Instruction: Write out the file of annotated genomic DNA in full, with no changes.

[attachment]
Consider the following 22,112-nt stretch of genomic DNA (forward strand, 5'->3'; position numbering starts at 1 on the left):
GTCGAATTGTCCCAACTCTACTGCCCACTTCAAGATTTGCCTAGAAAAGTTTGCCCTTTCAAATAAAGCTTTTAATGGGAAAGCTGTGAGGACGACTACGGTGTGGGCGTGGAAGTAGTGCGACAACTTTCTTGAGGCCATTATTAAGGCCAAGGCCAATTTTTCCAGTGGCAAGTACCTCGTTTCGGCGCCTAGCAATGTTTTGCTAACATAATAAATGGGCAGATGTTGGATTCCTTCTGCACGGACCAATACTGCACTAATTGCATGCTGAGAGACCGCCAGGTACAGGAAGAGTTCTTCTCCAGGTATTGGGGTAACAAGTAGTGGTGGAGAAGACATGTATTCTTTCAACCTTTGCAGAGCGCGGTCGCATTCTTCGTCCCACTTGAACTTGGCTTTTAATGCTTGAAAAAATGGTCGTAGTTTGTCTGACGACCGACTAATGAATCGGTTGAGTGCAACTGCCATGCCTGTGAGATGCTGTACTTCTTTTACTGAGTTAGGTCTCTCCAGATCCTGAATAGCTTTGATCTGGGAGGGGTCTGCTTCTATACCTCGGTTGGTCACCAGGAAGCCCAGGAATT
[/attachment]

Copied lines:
Consider the following 22,112-nt stretch of genomic DNA (forward strand, 5'->3'; position numbering starts at 1 on the left):
GTCGAATTGTCCCAACTCTACTGCCCACTTCAAGATTTGCCTAGAAAAGTTTGCCCTTTCAAATAAAGCTTTTAATGGGAAAGCTGTGAGGACGACTACGGTGTGGGCGTGGAAGTAGTGCGACAACTTTCTTGAGGCCATTATTAAGGCCAAGGCCAATTTTTCCAGTGGCAAGTACCTCGTTTCGGCGCCTAGCAATGTTTTGCTAACATAATAAATGGGCAGATGTTGGATTCCTTCTGCACGGACCAATACTGCACTAATTGCATGCTGAGAGACCGCCAGGTACAGGAAGAGTTCTTCTCCAGGTATTGGGGTAACAAGTAGTGGTGGAGAAGACATGTATTCTTTCAACCTTTGCAGAGCGCGGTCGCATTCTTCGTCCCACTTGAACTTGGCTTTTAATGCTTGAAAAAATGGTCGTAGTTTGTCTGACGACCGACTAATGAATCGGTTGAGTGCAACTGCCATGCCTGTGAGATGCTGTACTTCTTTTACTGAGTTAGGTCTCTCCAGATCCTGAATAGCTTTGATCTGGGAGGGGTCTGCTTCTATACCTCGGTTGGTCACCAGGAAGCCCAGGAATT